After last month’s stop in Abruzzo, October’s enological adventure keeps us in central Italy. This month we are in Umbria, or as I call it, “Tuscany’s little sister”: less pretentious than its more storied neighbor, but with the same pedigree in terms of history, art, culture, and landscape beauty. And, of course, the wine plays an important role in the lifestyle and economy of this small region.

Encased between Tuscany on the northwest side, Marche to the northeast and Lazio at the southwestern border, Umbria has only two provinces: Perugia, which is also the capital, and Terni. The territory is marked mostly by hills, which make up about 70% of its area, and temperatures that vary from mild to cold in the winter months, warm to hot during the summer, with a good amount of precipitation in the spring. This climate is suitable for typical Mediterranean agriculture like olives, wheat and the cultivation of the vines. The soil is good for grapes that have complex structural characteristics such as Sangiovese, Sagrantino, Merlot, Trebbiano, Grechetto, and Chardonnay (to name only the most important.)

The wines we are presenting to you this month come from only one winery, Fongoli. They are located in Montefalco and are part of the natural wine movement that has become increasingly prominent in Italy (and elsewhere) in the last 10-15 years. Their approach to biodynamic practice is dictated by the desire to cultivate healthy soil that will, in turn, help grow healthy vines to produce fruit that expresses all its pleasant complexity.

Angelo and his wife Letizia’s wines show a dedication to their territory with the respect that old farmers used to have when they were not pressured by the market and marketing urgencies. This is another reason why I love this region.

Just talking about Umbria makes me feel the urge to visit again. Towns like Montefalco, Orvieto, Assisi, Spoleto, Spello, Todi each tell a story on their own. This part of Italy is like a jewel box, every corner is full of magical surprises. Like you all, I have had to put a hold on any trip planning for the moment and instead let the desires swirl in the glass, savoring the wine to connect to the place. We are relying on our imagination to support these needs. May our desires become real soon.
To this we raise our glass.

Un brindisi al futuro!

Elio Longobardi, Italian Wine Specialist
PlumpJack Wine & Spirits – Noe Valley

About Fongoli, the winery:
The Cantina Fongoli represents a unique example of the history of winemaking in Montefalco, Umbria. Founded in 1925, during the last 10 years they have chosen to pursue a fully integrated natural method. The winery has been certified organic since 2011 and makes unfiltered wines without added sulfites. Their main goal is to produce traditional style wines. In the vineyards, the native grape vines are protected by copper and sulfur treatments, while in the cellar spontaneous fermentation by indigenous yeasts takes place only into open or terracotta vats.

Angelo Fongoli is the fourth generation of his family to be making wine at the
Fongoli family estate. Since the early 2010's, Angelo has taken the estate (which was, until the eighties, a poly-cultural farm using conventional systemic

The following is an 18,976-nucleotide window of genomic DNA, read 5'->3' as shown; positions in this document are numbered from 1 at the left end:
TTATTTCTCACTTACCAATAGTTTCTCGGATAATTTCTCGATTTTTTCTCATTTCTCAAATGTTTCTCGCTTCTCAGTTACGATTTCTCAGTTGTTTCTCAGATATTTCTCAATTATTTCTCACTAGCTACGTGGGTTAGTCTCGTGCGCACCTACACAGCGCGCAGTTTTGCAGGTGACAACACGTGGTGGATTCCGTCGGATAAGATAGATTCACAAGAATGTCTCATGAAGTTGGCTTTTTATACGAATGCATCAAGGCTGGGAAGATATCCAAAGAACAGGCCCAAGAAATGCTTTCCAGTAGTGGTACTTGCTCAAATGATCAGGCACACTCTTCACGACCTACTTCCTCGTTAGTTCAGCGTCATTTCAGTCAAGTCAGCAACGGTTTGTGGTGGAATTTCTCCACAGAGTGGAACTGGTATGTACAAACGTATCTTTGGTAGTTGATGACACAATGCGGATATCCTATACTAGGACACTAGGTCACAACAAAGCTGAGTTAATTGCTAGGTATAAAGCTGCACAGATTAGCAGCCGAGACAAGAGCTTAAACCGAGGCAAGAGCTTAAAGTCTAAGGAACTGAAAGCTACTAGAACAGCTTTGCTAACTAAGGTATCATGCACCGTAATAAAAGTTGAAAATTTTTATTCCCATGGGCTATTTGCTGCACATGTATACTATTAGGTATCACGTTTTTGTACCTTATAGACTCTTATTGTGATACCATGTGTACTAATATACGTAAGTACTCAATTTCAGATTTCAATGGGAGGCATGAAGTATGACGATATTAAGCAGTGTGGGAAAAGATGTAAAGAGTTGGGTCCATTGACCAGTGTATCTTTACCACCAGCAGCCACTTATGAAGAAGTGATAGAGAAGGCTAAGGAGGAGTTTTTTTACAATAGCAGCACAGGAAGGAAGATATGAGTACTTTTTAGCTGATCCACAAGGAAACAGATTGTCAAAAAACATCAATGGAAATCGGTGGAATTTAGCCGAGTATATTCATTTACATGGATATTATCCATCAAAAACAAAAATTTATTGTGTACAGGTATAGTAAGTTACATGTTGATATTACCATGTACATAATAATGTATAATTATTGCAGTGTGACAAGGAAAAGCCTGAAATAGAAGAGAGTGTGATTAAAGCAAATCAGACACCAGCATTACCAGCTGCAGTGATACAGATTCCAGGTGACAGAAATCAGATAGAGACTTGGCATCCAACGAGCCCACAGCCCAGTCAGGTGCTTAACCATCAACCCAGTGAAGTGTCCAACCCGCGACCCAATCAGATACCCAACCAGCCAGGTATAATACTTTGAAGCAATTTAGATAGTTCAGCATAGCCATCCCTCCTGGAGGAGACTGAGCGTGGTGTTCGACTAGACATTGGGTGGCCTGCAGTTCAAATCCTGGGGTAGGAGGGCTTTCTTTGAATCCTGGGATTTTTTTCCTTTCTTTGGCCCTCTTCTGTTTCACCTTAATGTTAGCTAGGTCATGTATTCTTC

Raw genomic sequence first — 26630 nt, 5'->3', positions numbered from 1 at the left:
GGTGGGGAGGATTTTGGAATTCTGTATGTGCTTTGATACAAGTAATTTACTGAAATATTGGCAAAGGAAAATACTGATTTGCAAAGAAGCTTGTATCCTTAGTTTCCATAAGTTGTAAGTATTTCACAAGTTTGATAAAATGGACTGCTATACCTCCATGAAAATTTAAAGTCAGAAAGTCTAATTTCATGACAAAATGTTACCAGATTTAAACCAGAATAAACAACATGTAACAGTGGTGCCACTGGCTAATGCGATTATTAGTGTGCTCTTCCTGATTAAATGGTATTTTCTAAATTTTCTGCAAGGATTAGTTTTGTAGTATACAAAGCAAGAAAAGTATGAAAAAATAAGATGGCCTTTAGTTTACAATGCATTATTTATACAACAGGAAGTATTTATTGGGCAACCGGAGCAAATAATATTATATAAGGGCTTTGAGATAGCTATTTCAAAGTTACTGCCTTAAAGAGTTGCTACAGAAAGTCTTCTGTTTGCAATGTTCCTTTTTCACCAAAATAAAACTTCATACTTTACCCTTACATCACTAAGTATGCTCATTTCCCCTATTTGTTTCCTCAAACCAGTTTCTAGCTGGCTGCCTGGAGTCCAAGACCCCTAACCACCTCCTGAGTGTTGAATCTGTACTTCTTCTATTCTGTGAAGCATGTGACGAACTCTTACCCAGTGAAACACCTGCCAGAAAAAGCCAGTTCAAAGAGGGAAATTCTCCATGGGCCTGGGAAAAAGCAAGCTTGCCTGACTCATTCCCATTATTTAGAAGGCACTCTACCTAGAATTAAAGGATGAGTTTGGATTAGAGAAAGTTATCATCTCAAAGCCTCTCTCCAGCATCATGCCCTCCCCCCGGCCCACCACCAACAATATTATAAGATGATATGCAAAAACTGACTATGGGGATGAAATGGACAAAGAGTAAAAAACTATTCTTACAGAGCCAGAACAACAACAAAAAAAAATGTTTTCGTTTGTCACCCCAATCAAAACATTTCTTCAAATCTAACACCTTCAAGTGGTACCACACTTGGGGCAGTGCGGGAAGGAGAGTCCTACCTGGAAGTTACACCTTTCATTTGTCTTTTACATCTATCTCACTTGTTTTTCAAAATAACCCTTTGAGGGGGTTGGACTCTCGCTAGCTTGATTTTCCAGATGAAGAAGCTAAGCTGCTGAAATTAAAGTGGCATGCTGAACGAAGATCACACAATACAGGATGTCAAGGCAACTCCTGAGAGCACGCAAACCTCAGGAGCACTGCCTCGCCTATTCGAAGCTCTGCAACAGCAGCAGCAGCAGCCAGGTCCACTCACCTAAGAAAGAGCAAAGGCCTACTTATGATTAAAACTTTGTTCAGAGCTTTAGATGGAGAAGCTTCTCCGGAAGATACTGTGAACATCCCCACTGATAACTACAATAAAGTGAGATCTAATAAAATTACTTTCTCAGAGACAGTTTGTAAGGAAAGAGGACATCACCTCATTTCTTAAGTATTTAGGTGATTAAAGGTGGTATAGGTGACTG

viticulture, before becoming an almost monoculture farm) back to a more diverse farming culture concentrating on biodynamic techniques. The estate is now composed of almost 40 hectares of vines, vineyards, olive trees, forest, and natural truffle production. About 20 of these hectares are now planted to
traditional grape varieties of the region – Trebbiano Spoletino, Grechetto, Sangiovese, Montepulciano and Sagrantino – the oldest of which are more than 40 years old.

About the Winemaking for Biancofongoli, Umbria Trebbiano IGT 2019:

The fruit comes from the steeper side of a hill, facing southeast with a medium-
textured clayey soil. The harvest period is between the end of August and the first half of September, followed by 48 hours of pre fermentative maceration with the skins. Fermentation occurs with indigenous yeasts in stainless steel vats. Pressing is done with horizontal press membrane. The wine is aged on its fine lees in stainless steel for several months. It is bottled in the spring after harvest without fining or filtering. Biancofongoli is a zero-sulfur-added wine.
85% Trebbiano Spoletino, 15% Grechetto.

Tasting Notes:
The color is a rich gold with a light orange vein. The nose offer perfumes of ripe yellow fruit like peach, apricot and quince compote with a fragrant mineral accent. To the palate it shows a linear freshness that is not always present in many “orange wines”. Dry with a pleasant herbaceous note that suggests ageing potential.

About the Winemaking for Montefalco Rosso Riserva DOC 2015:

The soil composition is the same of Biancofongoli, on a steep hillside facing
south, southwest. Harvest is done between mid-September and mid-October.
Selection of the grapes is made directly in the vineyards (40-year old vines).
Fermentation is done with a minimum of sulfur and indigenous yeasts in
uncontrolled temperature open vats. During the fermentation, the cap formed by grape skins breaks three times a day, following the traditional method. The wine is aged for a minimum of 3 years in large Slavonian oak barrels between 5 and 70 years of age. Natural clarification solely by racking. 60% Sangiovese, 20% Montepulciano, 20% Sagrantino.

Tasting Notes:
Deep ruby red with garnet hues in the glass. Dark cherry, blackberry and a spicy toasted note upon olfactory analysis. Wine of assertive personality, full body,
with a mark of marasca cherry to coat a warm earthiness.



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